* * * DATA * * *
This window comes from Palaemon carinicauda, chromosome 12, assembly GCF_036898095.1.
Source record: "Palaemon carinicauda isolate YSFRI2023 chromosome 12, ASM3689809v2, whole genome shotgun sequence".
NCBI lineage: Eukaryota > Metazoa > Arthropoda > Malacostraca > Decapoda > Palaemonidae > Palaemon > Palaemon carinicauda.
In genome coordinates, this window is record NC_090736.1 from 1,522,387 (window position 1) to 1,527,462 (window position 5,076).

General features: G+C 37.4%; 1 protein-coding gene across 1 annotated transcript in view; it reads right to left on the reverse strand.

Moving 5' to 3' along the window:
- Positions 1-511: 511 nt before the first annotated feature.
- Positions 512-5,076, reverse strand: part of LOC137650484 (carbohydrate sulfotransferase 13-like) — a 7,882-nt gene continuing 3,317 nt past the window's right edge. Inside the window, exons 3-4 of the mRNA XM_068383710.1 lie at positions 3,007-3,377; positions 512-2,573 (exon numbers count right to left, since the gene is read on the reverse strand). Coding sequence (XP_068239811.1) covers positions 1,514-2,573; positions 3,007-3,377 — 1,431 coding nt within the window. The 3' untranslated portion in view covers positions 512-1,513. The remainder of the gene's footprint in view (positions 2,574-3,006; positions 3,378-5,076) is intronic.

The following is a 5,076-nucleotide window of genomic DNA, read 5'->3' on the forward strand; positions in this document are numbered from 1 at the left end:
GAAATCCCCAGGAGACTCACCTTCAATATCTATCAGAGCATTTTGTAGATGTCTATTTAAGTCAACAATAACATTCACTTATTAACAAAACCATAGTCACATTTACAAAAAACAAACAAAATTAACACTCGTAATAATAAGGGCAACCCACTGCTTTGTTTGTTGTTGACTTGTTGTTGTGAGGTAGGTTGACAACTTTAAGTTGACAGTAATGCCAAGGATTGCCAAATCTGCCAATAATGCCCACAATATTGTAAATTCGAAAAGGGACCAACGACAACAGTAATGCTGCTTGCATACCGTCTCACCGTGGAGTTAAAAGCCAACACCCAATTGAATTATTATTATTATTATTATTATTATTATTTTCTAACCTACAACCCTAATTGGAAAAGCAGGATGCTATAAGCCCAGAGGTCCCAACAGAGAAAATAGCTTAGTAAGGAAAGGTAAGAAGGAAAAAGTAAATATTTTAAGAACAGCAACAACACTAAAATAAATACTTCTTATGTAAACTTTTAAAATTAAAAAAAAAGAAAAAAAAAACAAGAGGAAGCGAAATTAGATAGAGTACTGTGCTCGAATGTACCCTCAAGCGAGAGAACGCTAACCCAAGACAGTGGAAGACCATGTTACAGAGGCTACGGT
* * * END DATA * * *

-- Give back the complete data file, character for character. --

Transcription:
This window comes from Palaemon carinicauda, chromosome 12, assembly GCF_036898095.1.
Source record: "Palaemon carinicauda isolate YSFRI2023 chromosome 12, ASM3689809v2, whole genome shotgun sequence".
NCBI lineage: Eukaryota > Metazoa > Arthropoda > Malacostraca > Decapoda > Palaemonidae > Palaemon > Palaemon carinicauda.
In genome coordinates, this window is record NC_090736.1 from 1,522,387 (window position 1) to 1,527,462 (window position 5,076).

General features: G+C 37.4%; 1 protein-coding gene across 1 annotated transcript in view; it reads right to left on the reverse strand.

Moving 5' to 3' along the window:
- Positions 1-511: 511 nt before the first annotated feature.
- Positions 512-5,076, reverse strand: part of LOC137650484 (carbohydrate sulfotransferase 13-like) — a 7,882-nt gene continuing 3,317 nt past the window's right edge. Inside the window, exons 3-4 of the mRNA XM_068383710.1 lie at positions 3,007-3,377; positions 512-2,573 (exon numbers count right to left, since the gene is read on the reverse strand). Coding sequence (XP_068239811.1) covers positions 1,514-2,573; positions 3,007-3,377 — 1,431 coding nt within the window. The 3' untranslated portion in view covers positions 512-1,513. The remainder of the gene's footprint in view (positions 2,574-3,006; positions 3,378-5,076) is intronic.

The following is a 5,076-nucleotide window of genomic DNA, read 5'->3' on the forward strand; positions in this document are numbered from 1 at the left end:
GAAATCCCCAGGAGACTCACCTTCAATATCTATCAGAGCATTTTGTAGATGTCTATTTAAGTCAACAATAACATTCACTTATTAACAAAACCATAGTCACATTTACAAAAAACAAACAAAATTAACACTCGTAATAATAAGGGCAACCCACTGCTTTGTTTGTTGTTGACTTGTTGTTGTGAGGTAGGTTGACAACTTTAAGTTGACAGTAATGCCAAGGATTGCCAAATCTGCCAATAATGCCCACAATATTGTAAATTCGAAAAGGGACCAACGACAACAGTAATGCTGCTTGCATACCGTCTCACCGTGGAGTTAAAAGCCAACACCCAATTGAATTATTATTATTATTATTATTATTATTATTTTCTAACCTACAACCCTAATTGGAAAAGCAGGATGCTATAAGCCCAGAGGTCCCAACAGAGAAAATAGCTTAGTAAGGAAAGGTAAGAAGGAAAAAGTAAATATTTTAAGAACAGCAACAACACTAAAATAAATACTTCTTATGTAAACTTTTAAAATTAAAAAAAAAGAAAAAAAAAACAAGAGGAAGCGAAATTAGATAGAGTACTGTGCTCGAATGTACCCTCAAGCGAGAGAACGCTAACCCAAGACAGTGGAAGACCATGTTACAGAGGCTACGGT